Simvastatin inhibits β1 uptake and recycling

To investigate directly whether simvastatin exerts an effect on β1 trafficking, anti- β1 conjugated to Alexa Fluor 488 was tracked within HUVEC in the presence or absence of simvastatin. Surface-labeled β1 was more abundant in the population of simvastatin treated cells prior to uptake (97 ±0.1%) compared to DMSO treated cells (92 ±0.9%, p ≤ 0.001, Figure 2, Panel A, Pre). Surface-labeled β1 remained elevated in the simvastatin treated population following uptake (97 ±0.2% vs. 94 ±0.4%, p ≤ 0.001, Figure 2, Panel A, Post). Taken together, these data suggested that simvastatin impairs the uptake of β1. To examine whether the increase in cell-surface β1 was attributable to increased β1 expression rather than to the inhibition of uptake, total β1 expression was assessed by western blot analysis of immunoprecipitated β1. The integrated intensity values for β1 were not different between simvastatin and DMSO treated cells (p ≥ 0.05), indicating that the increased abundance of cell-surface β1 was not associated with an increase in total expression.

Figure 2
Simvastatin inhibits β1 trafficking Panel A Human umbilical vein endothelial cells (HUVEC) were pretreated with dimethyl sulfoxide (DMSO, 0.1%) or simvastatin (10 µM, 20 h, 37°C, 5% CO2), and cell-surface β1 examined prior ...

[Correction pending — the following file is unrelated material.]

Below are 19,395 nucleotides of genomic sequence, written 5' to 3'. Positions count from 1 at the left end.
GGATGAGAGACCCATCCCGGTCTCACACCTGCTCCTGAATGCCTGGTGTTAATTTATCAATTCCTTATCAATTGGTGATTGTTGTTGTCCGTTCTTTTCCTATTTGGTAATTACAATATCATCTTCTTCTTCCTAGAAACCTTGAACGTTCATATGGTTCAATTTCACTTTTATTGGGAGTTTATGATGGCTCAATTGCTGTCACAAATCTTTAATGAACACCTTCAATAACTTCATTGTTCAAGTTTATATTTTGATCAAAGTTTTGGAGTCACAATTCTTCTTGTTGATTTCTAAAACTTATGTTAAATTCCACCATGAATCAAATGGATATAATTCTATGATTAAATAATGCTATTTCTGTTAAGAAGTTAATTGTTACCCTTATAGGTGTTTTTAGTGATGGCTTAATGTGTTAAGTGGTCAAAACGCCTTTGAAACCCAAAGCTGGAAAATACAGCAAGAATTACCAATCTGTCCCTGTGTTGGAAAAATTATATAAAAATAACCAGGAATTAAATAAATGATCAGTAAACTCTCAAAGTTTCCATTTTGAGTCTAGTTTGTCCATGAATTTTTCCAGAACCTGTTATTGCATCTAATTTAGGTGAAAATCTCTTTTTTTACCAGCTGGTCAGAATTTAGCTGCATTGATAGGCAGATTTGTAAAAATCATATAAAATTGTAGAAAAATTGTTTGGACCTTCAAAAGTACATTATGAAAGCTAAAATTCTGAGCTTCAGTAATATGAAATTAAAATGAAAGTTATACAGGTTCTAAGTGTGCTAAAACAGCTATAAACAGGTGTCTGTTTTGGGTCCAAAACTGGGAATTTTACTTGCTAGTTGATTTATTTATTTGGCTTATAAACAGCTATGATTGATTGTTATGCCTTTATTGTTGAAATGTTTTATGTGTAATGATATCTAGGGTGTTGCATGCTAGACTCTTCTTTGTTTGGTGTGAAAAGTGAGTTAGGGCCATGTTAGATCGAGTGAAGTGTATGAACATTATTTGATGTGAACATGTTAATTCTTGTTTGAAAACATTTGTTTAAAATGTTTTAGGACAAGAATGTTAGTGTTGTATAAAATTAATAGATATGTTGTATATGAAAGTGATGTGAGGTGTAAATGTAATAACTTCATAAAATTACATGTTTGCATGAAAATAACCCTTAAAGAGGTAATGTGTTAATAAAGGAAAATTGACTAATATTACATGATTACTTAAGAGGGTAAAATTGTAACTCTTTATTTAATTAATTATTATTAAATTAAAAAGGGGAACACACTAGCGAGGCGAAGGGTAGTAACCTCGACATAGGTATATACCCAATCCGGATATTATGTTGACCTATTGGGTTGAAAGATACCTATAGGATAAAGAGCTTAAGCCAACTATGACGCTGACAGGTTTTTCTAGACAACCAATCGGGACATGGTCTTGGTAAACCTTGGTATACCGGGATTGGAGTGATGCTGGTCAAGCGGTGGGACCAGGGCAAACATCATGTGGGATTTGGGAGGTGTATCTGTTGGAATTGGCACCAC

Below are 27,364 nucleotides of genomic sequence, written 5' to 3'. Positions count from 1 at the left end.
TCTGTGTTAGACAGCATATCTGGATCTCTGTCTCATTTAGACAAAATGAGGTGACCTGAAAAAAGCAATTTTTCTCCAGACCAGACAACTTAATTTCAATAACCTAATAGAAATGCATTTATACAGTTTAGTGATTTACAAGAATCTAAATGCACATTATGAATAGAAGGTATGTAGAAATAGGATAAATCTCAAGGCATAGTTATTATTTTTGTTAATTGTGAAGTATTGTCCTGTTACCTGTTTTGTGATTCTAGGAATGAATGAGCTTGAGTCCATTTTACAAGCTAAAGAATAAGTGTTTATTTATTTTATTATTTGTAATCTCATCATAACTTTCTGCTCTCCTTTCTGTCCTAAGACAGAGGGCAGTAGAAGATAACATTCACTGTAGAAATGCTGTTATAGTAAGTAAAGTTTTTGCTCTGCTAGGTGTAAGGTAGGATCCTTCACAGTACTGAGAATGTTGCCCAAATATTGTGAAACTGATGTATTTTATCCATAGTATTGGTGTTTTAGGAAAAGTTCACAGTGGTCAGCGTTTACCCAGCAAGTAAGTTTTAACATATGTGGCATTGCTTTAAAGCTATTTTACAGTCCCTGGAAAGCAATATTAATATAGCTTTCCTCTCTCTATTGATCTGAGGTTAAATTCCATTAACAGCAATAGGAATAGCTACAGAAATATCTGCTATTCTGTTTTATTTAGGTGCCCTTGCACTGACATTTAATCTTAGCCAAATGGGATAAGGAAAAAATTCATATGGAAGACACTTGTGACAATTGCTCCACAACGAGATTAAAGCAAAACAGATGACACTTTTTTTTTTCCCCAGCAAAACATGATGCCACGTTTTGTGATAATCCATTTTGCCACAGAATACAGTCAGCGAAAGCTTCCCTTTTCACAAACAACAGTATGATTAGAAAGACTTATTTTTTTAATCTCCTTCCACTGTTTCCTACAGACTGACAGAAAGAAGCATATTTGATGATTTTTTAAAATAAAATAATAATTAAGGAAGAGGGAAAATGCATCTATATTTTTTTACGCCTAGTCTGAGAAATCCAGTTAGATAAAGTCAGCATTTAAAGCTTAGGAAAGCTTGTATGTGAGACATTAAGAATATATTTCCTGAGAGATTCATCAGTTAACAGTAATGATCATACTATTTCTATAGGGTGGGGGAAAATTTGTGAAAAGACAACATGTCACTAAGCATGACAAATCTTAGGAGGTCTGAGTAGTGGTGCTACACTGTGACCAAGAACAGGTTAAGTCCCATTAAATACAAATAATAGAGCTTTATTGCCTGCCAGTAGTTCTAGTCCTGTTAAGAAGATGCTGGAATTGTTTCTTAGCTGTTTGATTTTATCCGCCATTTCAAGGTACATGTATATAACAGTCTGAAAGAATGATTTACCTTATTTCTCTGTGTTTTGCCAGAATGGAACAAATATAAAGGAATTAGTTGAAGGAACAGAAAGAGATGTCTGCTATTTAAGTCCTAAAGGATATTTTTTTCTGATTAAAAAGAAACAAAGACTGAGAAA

To examine further the effect of simvastatin on β1 trafficking, the recycling of internalized β1 to the cell surface was tracked. Intracellular β1 conjugated to Alexa Fluor 488 was detected in 30 ±1% of simvastatin treated cells compared to 13 ±1% of DMSO treated cells. The greater than 50% difference in internalized, labeled β1 that had failed to recycle back to the cell surface indicated that simvastatin impairs β1 recycling (Figure 2, Panel B, p ≤ 0.01). To verify the effectiveness of the removal of antibody from cell-surface β1 by acid washing, antibody was allowed to remain intact (− acid wash, Figure 2, Panel C) or subjected to acid washing (+ acid wash, Figure 2, Panel C). Cell-surface anti-β1 decreased from 77 ± 2% of simvastatin treated cells to 0.02 ± 0.01% with acid treatment. In DMSO treated cells, the decrease was from 72 ±8% to 0.3 ±0.02% (p ≤ 0.001), indicating that regardless of treatment, acid washing removes cell-surface anti-β1. Taken together, simvastatin exerts an effect on adhesion complexes by both restricting the uptake of complexes that already had formed and by disrupting their nascent formation through inhibition of β1 recycling to the plasma membrane.